David Acheson's Webinar Slides on Food Safety Legislation

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David Acheson's Webinar Slides on Food Safety Legislation

  1. 1. January 2011 1 Food Safety Modernization Act: Overview and Impact
  2. 2. 2 Food Safety Modernization Act Signed into law on January 4, 2011 Most sweeping overhaul of the food safety system since 1938 Several provisions are already in effect Increased inspection frequency Expanded records access Import certification authority Mandatory recall authority Fees Port shopping Whistleblower protection
  3. 3. 3 Mandatory Inspection Frequencies What is new? FDA must target inspection resources based on risk Known safety risk of the food Compliance history of a firm Rigor and effectiveness of the facility’s hazard analysis and risk-based preventive controls Mandatory inspection frequencies for: Domestic high-risk facilities Domestic low-risk facilities Foreign facilities Who is impacted? All registered facilities (any factory, warehouse, or establishment that manufactures, processes, packs or holds food)
  4. 4. 4 Mandatory Inspection Frequencies What will be different? FDA will not be able to meet requirements with current resources Utilize Federal, State, and Local regulatory partners (domestic facilities) Utilize third party certification (foreign facilities) Agreements with foreign governments Deny import of food from firms refusing inspection What does this mean Greater regulatory presence Increased oversight of and focus on imported food
  5. 5. 5 Expanded Records Access What is new? If FDA has a reasonable belief an article of food will cause severe adverse health consequences, a facility must provide FDA access to all records -- Relating to that article of food Relating to any other article of food that may have been impacted in a similar manner Who is impacted? Anyone who manufactures, processes, packs, distributes, receives, holds or imports food Farms and restaurants are excluded
  6. 6. 6 Expanded Records Access What will be different? Previously, FDA only had access to records relating to the specific article of food reasonably believed to present a threat of serious health consequences What does this mean? “Lower bar” for FDA to access records
  7. 7. 7 Mandatory Recall Authority What is new? Gives FDA authority to require a mandatory recall of product if responsible party refuses to voluntarily recall If FDA orders mandatory recall, informal hearing with the responsible party due within 2 days Failure to comply subject to civil penalties and criminal prosecution Incident Command Operation for each recall to coordinate government activities Who is impacted? Registered facilities that manufacture, process, pack, or hold food Farms, restaurants, and retail food establishments that are exempt from registering under Section 415 of the Food, Drug, and Cosmetic Act will not be directly impacted, but may be involved in recalls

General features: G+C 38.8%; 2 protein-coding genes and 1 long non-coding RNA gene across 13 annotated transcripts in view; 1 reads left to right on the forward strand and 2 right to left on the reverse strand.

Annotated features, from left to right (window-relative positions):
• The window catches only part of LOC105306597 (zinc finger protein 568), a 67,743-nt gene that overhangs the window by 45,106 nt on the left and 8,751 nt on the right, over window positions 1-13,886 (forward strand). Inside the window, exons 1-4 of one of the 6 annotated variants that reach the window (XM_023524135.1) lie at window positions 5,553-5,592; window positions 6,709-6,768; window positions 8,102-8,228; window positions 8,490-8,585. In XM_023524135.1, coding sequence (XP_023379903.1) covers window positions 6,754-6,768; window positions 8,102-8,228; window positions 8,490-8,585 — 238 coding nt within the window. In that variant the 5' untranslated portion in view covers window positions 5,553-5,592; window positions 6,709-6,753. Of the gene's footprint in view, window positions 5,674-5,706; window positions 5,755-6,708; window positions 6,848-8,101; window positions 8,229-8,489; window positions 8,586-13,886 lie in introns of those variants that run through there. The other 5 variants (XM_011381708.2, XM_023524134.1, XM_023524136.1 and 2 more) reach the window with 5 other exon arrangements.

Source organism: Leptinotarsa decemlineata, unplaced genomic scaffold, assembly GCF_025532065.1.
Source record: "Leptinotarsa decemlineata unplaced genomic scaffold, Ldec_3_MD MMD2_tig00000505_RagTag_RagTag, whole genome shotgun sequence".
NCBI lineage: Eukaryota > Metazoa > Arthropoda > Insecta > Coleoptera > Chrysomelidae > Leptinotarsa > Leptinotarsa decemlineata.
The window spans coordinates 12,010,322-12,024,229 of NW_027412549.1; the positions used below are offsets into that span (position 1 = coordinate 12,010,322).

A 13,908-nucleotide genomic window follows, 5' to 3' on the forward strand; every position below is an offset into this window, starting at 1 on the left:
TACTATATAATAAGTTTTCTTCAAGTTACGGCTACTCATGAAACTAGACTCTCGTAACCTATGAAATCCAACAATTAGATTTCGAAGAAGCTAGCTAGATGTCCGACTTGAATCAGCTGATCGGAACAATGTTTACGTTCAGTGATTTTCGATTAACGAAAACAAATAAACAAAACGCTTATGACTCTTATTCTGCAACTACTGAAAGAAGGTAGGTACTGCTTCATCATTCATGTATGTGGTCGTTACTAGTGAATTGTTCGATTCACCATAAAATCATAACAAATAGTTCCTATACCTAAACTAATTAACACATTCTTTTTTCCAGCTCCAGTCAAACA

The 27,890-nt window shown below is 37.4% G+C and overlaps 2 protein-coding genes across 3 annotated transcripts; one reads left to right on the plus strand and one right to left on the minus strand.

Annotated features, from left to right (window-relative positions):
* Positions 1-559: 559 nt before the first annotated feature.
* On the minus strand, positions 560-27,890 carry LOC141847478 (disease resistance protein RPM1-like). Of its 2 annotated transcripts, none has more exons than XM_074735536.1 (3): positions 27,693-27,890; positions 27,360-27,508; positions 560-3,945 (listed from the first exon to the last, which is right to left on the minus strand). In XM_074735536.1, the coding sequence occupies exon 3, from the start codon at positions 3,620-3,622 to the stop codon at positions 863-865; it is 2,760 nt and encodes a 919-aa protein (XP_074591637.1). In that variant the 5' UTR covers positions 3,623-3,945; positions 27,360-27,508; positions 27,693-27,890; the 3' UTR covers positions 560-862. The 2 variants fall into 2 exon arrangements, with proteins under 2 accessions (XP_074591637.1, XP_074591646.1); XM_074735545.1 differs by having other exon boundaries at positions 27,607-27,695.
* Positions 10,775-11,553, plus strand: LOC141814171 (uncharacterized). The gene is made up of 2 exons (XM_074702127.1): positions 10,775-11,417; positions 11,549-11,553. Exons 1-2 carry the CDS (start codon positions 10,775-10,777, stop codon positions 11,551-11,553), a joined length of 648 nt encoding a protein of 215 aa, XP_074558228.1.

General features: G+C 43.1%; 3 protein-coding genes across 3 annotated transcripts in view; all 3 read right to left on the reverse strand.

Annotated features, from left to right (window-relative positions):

8. 8. 8 Mandatory Recall Authority What is new? Gives FDA authority to require a mandatory recall of product if responsible party refuses to voluntarily recall If FDA orders mandatory recall, informal hearing with the responsible party due within 2 days Failure to comply subject to civil penalties and criminal prosecution Incident Command Operation for each recall to coordinate government activities Who is impacted? Registered facilities that manufacture, process, pack, or hold food Farms, restaurants, and retail food establishments that are exempt from registering under Section 415 of the Food, Drug, and Cosmetic Act will not be directly impacted, but may be involved in recalls
  9. 9. 9 Mandatory Recall Authority What will be different Previously, if a firm refused to recall, FDA could issue press and pursue a court order, in each applicable jurisdiction, to seize the product Gives FDA authority to take action without prior court approval What does this mean? Majority of recalls occur voluntary and quickly because firms to not want to risk making consumers sick Fills a gap in FDA authority Probably will not be used on a routine basis
  10. 10. 10 Certification of Imported Food What is new? FDA may require imported food to be certified by accredited third-party auditor (which may be a foreign government) to ensure compliance with U.S. laws Certificates can apply to a specific shipment of food or to a facility Requirement for certification is based on: Known safety risks associated with the food Know safety risk of the country, territory, or region of origin Strength of the food safety system in the country, territory, or region of origin Who is impacted? Foreign manufacturers, processors, packers, holders, and importers Food safety auditors